The subject ‘lock’ for a change now. This one is the last one we tackled when traveling to our present (Sunday the 18th of May) place of residence, being Saint-Quentin. All locks on the Canal de Saint-Quentin are in pairs to avoid delays, because in the past this canal was the most important connection by water between the north of France and Paris. Until 1965 that is, when the more modern Canal du Nord was put into use. The locks are all automated and brought into action by using a remote control, distributed to every ship/boat that enters the canal (and collected back when leaving, of course). Usually only one lock of the two is in use, unless there is a problem on the Canal du Nord and the traffic is diverted to the Canal de Saint-Quentin. When entering and using the remote control the light changes from red (no entry) to both red and green (preparing) and after that to only green (enter). When inside the lock a metal bar has to be pushed up and the entire locking-procedure follows smoothly. In areas where vandalism might be possible the locks are completely fenced off, like clearly visible on the left of the picture. It’s impossible to enter the lock-area from outside, which is in fact a pity as the majority of people (walkers, fishermen etc.), being law-abiding as most of us, are unable to cross. A minority rules over the majority once more. The abandoned lock keepers house and the fire inside of it that possibly did not start spontaneously tells it all…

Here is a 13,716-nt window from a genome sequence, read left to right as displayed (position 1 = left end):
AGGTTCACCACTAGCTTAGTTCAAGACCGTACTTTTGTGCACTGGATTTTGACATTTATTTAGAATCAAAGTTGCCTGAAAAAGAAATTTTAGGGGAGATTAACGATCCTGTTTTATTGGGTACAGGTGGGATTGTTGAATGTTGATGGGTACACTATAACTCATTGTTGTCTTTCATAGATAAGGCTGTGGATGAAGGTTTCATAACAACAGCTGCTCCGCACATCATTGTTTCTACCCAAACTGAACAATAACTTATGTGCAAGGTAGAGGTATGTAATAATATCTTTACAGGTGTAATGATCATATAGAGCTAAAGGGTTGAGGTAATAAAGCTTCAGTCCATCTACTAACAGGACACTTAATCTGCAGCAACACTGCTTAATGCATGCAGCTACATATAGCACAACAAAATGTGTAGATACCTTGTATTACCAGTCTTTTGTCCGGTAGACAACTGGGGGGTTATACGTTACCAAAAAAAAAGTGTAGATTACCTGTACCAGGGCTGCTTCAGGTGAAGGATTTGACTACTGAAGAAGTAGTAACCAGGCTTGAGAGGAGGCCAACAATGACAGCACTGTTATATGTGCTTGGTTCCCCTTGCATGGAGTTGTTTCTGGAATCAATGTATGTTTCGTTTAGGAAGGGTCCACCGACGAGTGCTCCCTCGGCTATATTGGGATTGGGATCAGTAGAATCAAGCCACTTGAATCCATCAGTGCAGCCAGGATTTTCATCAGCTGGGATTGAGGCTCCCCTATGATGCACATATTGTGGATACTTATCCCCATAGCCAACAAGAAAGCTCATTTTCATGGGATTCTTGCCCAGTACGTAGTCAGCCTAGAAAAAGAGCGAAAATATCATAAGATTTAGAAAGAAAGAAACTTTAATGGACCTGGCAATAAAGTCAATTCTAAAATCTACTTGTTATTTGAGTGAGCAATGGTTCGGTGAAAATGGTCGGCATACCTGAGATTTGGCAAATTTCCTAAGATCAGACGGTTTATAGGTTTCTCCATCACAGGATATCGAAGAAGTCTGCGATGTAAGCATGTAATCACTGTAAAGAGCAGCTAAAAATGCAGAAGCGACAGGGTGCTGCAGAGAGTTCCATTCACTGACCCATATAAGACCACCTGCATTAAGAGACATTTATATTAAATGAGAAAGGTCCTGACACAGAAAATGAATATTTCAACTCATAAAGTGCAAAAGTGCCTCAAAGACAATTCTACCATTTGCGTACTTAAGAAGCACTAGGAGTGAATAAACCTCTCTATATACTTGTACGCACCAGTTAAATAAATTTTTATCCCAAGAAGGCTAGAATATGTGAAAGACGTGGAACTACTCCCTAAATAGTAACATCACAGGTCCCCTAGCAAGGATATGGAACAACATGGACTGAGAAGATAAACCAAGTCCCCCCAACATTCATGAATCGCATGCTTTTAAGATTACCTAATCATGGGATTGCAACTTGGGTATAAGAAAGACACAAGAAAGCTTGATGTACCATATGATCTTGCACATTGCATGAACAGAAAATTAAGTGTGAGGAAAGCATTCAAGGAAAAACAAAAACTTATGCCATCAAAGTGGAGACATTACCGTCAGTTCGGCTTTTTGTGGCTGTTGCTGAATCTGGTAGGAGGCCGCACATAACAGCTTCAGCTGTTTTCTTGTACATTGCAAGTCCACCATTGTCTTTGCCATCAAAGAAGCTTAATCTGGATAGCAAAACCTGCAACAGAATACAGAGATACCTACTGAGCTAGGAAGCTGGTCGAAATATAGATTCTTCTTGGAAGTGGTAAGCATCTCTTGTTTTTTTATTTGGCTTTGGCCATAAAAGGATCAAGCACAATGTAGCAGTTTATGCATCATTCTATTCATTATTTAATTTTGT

Saturday, May the 17th, we left the island Saint Simon and cruised to Saint-Quentin. It took us 3 hours and 20 minutes, 4 locks included; distance 16,5 kilometers (over 10 miles), arriving 1:30PM. The picture gives a favourable impression of the mooring spot, just upstream of the lock (number 22 for the in-crowds). Pictures can be misleading, of course. Looking in the opposite direction it’s more urban – which means, fencing, less trees, a road, empty cans on the ground, that kind of things. We are happy to be here, though, as there is a convenient supermarket close by, low priced diesel included. See the next pictures. We needed to do some shopping, too, after having been long and far away from a decent supermarket.